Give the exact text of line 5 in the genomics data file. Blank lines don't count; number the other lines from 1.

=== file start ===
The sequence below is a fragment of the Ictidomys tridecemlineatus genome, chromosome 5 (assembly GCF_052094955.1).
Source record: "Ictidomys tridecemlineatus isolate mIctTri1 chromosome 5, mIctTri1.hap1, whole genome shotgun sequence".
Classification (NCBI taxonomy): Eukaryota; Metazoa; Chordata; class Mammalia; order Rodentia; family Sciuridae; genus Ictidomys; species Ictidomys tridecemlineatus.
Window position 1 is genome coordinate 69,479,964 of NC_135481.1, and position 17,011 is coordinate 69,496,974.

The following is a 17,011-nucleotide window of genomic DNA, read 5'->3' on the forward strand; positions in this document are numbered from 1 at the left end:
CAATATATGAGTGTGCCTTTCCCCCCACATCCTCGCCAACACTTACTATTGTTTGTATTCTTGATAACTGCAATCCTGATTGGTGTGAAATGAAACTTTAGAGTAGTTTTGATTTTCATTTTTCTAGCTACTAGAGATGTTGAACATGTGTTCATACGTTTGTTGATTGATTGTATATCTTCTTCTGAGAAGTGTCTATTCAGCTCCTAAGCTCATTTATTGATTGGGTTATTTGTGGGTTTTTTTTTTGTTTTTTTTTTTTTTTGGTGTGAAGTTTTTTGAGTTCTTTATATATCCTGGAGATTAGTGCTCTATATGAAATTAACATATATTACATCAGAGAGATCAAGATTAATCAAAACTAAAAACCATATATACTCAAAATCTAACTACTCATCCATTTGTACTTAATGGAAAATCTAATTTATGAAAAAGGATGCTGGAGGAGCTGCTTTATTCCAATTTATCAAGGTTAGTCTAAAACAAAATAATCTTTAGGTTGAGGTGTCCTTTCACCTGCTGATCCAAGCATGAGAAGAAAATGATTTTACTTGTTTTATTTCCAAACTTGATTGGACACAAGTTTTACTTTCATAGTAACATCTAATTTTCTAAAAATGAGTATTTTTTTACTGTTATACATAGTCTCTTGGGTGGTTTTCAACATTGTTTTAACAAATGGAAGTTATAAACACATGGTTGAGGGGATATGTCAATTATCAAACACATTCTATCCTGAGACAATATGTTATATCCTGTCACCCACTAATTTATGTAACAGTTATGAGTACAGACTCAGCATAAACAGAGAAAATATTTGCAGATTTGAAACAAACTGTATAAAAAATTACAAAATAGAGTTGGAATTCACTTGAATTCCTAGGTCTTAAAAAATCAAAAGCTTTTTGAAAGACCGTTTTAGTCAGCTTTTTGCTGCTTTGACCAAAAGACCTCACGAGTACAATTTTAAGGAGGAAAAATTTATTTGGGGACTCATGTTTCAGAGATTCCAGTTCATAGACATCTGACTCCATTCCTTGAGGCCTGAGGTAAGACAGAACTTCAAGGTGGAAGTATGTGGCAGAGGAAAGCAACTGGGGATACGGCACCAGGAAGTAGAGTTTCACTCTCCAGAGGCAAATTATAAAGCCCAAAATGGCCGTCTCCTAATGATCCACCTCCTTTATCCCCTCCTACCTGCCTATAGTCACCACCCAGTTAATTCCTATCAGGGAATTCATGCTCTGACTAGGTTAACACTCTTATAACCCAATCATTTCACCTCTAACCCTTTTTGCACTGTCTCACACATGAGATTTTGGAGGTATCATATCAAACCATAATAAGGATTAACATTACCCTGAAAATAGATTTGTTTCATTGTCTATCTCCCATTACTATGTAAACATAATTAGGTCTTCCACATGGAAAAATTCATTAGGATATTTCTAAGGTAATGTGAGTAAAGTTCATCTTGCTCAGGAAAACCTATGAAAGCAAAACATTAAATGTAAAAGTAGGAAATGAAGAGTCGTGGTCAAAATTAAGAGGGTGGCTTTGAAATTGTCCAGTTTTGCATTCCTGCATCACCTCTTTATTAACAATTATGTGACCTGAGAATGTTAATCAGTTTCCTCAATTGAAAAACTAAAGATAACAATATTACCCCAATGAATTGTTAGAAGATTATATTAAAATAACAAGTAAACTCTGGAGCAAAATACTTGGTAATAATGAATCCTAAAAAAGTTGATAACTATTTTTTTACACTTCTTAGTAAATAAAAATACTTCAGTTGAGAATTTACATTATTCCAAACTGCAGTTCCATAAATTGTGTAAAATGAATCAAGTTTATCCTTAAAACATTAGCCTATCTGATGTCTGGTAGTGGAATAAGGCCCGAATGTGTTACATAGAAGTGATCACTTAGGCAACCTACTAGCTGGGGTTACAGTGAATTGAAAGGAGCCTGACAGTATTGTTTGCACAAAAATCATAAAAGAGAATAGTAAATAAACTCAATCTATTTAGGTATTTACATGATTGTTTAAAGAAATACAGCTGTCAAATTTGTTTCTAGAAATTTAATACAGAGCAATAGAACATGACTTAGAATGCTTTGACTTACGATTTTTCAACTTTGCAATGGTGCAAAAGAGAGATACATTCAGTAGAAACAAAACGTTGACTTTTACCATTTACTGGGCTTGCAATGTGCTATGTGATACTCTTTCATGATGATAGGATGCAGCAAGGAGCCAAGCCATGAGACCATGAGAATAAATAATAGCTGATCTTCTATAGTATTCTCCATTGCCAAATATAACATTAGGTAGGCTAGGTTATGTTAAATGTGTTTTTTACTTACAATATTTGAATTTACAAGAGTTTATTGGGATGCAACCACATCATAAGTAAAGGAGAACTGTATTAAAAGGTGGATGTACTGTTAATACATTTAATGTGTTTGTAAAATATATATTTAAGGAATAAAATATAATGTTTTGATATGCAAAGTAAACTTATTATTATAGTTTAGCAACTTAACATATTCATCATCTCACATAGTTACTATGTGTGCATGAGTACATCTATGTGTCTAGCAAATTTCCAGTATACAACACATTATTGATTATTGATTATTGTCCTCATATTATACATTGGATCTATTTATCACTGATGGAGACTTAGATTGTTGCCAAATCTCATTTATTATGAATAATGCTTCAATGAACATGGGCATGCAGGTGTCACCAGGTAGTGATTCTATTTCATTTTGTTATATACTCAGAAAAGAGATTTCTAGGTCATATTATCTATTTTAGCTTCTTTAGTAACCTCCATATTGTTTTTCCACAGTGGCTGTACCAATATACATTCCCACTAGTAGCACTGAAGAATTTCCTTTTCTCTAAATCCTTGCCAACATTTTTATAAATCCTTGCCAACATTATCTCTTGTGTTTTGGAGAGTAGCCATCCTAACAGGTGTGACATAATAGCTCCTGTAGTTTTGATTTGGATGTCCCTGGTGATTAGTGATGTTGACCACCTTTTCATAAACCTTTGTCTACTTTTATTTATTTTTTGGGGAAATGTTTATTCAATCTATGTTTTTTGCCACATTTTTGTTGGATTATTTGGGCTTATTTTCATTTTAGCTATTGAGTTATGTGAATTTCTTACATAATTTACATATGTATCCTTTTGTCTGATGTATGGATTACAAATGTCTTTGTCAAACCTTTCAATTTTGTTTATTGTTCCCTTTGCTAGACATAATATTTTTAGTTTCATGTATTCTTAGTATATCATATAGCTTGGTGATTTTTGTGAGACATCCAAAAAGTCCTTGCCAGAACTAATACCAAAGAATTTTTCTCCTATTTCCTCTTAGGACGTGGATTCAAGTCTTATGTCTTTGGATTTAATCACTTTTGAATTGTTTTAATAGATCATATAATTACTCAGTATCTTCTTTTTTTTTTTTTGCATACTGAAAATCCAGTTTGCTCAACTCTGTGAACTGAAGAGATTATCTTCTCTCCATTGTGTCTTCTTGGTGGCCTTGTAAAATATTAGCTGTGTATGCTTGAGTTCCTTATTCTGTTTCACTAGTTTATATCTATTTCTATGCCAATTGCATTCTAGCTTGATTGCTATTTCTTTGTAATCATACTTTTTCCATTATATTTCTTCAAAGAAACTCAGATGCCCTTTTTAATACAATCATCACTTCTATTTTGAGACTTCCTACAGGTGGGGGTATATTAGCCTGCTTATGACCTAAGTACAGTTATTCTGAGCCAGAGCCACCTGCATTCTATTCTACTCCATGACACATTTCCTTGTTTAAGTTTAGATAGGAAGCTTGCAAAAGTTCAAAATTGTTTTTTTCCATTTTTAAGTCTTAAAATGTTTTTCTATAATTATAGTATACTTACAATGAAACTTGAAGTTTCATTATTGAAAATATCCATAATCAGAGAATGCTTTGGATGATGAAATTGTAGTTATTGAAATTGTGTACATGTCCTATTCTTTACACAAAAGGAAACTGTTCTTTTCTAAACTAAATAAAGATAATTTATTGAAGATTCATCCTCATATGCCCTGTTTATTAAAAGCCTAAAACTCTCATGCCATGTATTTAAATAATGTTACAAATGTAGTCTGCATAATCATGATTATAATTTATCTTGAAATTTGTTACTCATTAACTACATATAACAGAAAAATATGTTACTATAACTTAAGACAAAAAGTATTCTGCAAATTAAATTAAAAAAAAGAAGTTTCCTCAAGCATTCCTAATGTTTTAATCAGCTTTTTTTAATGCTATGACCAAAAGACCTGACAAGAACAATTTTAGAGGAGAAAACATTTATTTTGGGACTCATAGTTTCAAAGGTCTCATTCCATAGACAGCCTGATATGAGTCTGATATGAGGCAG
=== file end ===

The following is a 17,011-nucleotide window of genomic DNA, read 5'->3' on the forward strand; positions in this document are numbered from 1 at the left end: